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Credit Risk Management. A Guide to Sound Business Decisions

  • ID: 2214096
  • Book
  • February 2000
  • 280 Pages
  • John Wiley and Sons Ltd
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How to decide when to say "yes" to a credit applicant–without jeopardizing your reputation or your company′s bottom line Deciding whether a credit applicant is ultimately creditworthy involves more than just poring over their financial statements–it takes the kind of advice only an experienced credit expert, like Hal Schaeffer, can give. A 28–year veteran of the credit screening process, Schaeffer outlines the nuts–and–bolts of assessing a credit applicant′s financial health and ability to make good on a line of credit. In part one′s clear, four–part "A, B, C, D" format (A is for Analysis, B is for Building Essential Business Credit Information, C is for Considering All Factors,and D is for Decision), the author examines a prospective borrower from every angle, using formulas, checklists of what to look for, and available outside information sources (from Dun & Bradstreet to the Internet) to get a genuine picture of an applicant′s current finances and degree of credit risk. Also outlined are the financial, credit, and business factors that go into a "sound business credit decision" a guideline for consolidating facts to vindicate your decision, as well as a series of twelve chapter–length case studies (contained in part two). Discussion includes:

∗ Determining the cost and accuracy of financial information

∗ Isolating information gaps in financial records

∗ The actual costs (including total/partial loss of sale, insurance fees) and value (including future sales to the customer) to your company if credit is extended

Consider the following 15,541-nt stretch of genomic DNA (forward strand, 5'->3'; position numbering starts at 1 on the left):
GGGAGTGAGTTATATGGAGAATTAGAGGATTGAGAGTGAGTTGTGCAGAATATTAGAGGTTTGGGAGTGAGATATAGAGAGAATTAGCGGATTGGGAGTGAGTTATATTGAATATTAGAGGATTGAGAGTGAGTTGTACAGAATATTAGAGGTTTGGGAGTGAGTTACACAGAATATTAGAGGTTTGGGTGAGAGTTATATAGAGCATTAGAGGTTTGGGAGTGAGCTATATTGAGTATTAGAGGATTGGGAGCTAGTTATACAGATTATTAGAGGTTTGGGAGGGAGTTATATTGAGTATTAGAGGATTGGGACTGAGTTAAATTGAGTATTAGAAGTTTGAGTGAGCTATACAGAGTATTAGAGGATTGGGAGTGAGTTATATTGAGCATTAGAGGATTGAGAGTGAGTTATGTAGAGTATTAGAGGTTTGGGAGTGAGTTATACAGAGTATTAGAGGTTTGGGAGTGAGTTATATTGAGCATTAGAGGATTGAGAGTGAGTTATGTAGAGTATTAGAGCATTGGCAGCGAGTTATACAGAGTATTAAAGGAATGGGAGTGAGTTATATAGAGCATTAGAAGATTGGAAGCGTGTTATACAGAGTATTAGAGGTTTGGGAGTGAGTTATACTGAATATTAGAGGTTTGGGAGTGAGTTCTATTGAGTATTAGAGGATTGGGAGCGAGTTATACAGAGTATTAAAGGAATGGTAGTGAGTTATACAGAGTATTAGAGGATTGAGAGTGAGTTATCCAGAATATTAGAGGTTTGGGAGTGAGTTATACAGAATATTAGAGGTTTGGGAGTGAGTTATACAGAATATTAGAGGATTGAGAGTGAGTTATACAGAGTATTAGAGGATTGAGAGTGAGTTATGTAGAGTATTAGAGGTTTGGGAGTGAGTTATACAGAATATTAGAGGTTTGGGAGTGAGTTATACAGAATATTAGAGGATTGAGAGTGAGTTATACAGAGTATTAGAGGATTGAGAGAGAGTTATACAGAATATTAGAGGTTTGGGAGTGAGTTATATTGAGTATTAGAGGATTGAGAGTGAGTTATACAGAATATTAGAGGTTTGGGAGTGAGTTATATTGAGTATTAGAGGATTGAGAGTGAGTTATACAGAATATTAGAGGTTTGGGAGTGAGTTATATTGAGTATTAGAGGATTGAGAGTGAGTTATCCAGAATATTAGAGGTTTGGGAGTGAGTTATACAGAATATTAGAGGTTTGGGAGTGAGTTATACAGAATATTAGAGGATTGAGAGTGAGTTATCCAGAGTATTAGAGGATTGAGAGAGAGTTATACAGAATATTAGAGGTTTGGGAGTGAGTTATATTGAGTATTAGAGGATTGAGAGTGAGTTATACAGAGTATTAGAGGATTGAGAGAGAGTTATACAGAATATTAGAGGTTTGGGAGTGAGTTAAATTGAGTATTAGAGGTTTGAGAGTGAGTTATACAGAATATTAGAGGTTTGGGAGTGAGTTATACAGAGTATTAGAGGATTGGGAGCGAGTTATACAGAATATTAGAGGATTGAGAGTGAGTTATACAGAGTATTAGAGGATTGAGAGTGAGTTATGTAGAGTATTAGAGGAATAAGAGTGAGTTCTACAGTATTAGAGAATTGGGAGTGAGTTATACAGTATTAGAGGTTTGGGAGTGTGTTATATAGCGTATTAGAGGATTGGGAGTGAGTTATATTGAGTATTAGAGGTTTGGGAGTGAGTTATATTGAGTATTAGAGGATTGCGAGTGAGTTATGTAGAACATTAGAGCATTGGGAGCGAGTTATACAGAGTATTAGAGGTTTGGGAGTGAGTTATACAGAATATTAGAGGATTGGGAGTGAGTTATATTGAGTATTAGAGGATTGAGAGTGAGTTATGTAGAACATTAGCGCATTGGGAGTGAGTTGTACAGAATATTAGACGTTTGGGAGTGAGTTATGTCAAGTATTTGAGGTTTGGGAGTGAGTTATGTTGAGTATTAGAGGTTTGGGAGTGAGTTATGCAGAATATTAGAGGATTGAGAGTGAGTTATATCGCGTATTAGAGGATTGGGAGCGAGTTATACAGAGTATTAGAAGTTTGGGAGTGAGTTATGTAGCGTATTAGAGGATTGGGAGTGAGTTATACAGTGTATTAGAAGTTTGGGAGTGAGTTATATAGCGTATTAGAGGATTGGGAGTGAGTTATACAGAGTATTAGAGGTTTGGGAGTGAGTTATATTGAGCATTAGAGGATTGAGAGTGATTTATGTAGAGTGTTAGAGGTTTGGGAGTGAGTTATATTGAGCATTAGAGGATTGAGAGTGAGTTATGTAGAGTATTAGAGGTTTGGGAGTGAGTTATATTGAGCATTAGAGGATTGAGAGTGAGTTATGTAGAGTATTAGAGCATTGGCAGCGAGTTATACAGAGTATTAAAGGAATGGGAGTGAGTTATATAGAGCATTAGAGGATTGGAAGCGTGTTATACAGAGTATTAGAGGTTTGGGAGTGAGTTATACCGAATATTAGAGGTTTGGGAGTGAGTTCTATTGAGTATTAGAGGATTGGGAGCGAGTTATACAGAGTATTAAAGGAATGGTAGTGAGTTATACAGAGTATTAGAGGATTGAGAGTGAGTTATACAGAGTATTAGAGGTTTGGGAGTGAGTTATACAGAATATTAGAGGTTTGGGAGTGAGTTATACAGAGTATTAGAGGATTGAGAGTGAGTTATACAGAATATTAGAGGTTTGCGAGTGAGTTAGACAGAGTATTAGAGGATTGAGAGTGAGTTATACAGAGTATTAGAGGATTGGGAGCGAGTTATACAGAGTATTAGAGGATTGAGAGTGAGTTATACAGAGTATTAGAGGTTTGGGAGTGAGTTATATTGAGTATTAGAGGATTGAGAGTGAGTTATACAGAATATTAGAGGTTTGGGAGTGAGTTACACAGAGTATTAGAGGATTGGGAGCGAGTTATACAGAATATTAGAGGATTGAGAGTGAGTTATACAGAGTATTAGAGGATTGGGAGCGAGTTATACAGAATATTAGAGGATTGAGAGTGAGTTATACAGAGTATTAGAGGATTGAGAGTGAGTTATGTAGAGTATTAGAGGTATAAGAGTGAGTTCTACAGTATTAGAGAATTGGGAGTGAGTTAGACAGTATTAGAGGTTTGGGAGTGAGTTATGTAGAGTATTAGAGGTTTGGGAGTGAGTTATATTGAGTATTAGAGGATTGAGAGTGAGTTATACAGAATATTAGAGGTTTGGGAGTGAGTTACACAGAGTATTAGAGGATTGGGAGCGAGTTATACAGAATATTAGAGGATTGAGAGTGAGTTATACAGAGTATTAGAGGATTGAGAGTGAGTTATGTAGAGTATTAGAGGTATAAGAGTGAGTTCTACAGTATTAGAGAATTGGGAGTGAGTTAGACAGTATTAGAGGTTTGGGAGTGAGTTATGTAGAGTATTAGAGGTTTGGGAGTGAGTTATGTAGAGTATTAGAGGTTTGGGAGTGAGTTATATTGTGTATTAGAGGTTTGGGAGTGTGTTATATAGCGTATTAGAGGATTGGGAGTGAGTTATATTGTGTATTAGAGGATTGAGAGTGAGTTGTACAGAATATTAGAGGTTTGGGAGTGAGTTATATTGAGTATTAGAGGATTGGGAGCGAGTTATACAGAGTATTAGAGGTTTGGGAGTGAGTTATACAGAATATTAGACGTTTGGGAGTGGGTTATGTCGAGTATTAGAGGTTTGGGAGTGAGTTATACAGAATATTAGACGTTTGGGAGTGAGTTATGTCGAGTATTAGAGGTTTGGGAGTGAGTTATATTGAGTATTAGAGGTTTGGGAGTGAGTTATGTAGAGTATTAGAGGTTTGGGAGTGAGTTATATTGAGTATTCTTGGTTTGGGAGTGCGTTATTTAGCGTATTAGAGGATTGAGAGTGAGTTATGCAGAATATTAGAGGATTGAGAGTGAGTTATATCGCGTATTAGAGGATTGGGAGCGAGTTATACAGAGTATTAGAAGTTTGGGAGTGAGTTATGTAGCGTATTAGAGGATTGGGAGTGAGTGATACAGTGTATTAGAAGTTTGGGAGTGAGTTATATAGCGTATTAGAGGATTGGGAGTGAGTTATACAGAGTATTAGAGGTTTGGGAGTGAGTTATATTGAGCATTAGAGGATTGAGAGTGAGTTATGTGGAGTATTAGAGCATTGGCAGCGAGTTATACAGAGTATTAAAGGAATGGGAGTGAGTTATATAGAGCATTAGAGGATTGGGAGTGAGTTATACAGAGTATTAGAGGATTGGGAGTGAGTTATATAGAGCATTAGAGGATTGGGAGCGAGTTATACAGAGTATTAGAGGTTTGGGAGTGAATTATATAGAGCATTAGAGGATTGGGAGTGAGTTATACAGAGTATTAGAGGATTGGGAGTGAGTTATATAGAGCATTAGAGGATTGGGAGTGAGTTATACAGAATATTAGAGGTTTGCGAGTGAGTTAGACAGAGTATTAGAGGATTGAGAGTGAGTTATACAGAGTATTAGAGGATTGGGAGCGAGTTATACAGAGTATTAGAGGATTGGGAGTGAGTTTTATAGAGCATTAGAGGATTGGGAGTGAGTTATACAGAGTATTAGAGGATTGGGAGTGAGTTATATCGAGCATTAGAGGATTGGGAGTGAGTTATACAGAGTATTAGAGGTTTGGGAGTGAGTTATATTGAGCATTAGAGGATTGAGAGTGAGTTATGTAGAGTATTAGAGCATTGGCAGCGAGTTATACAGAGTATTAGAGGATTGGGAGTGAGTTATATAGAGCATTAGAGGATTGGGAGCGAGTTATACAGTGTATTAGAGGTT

∗ The exact nature of the sale–large (or small); one–time deal or continuous; the expected profit margin

∗ The controls your company has over the customer

Complete with twelve chapter–length real–world case studies of problems typically encountered (with detailed solutions), Credit Risk Management offers practical, no–nonsense advice on how to minimize the risks–and maximize the benefits–to you and your company when you finally say "yes" to an applicant.
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A Is for Analysis for Creative Credit Management.

B Is for Building Essential Business Credit Information.

C Is for Considering All Factors That Impact the Business Credit Decision.

D Is for Decision (or Recommendation).


Case Study 1: Sure Progress, Inc: Creative Alternatives to the Direct Extension of Credit.

Case Study 2: International Exports, Inc: Creative Methods to Reestablish Open Account Credit with a Former Problem Customer.

Case Study 3: Special Materials, Inc: Business Issues and Costs That Effect a Sound Business Credit Decision.

Case Study 4: Fast Action Suppliers, Inc: Preserving a Company′s Reputation That is Tarnished by a Customer′s Slow Paying Practices.

Case Study 5: True Delivery Seals, Inc: Minimizing Exposure to Loss Due to the Cancellation of a Distributor Contract.

Case Study 6: First Choice Company, Inc: Dealing with a Last–Minute Credit Decision.

Case Study 7: Perfect Image Suppliers, Inc: Addressing a Customer with an Overbearing Attitude.

Case Study 8: Basic Needs, Inc: Considering Increased Credit Limits for Existing Customers.

Case Study 9: Drugs "R" Us Products, Inc: Addressing a Customer′s "Shady" Past.

Case Study 10: Freezy Refrigerator Repair Co: Addressing the Problems with the Sale of a Service.

Case Study 11: Terra Technology, Inc. The Risk of a Custom Order Sale.

Case Study 12: Compania Swift, Inc. The Sale of Goods to Foreign Customers.

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H. A. Schaeffer Jr.
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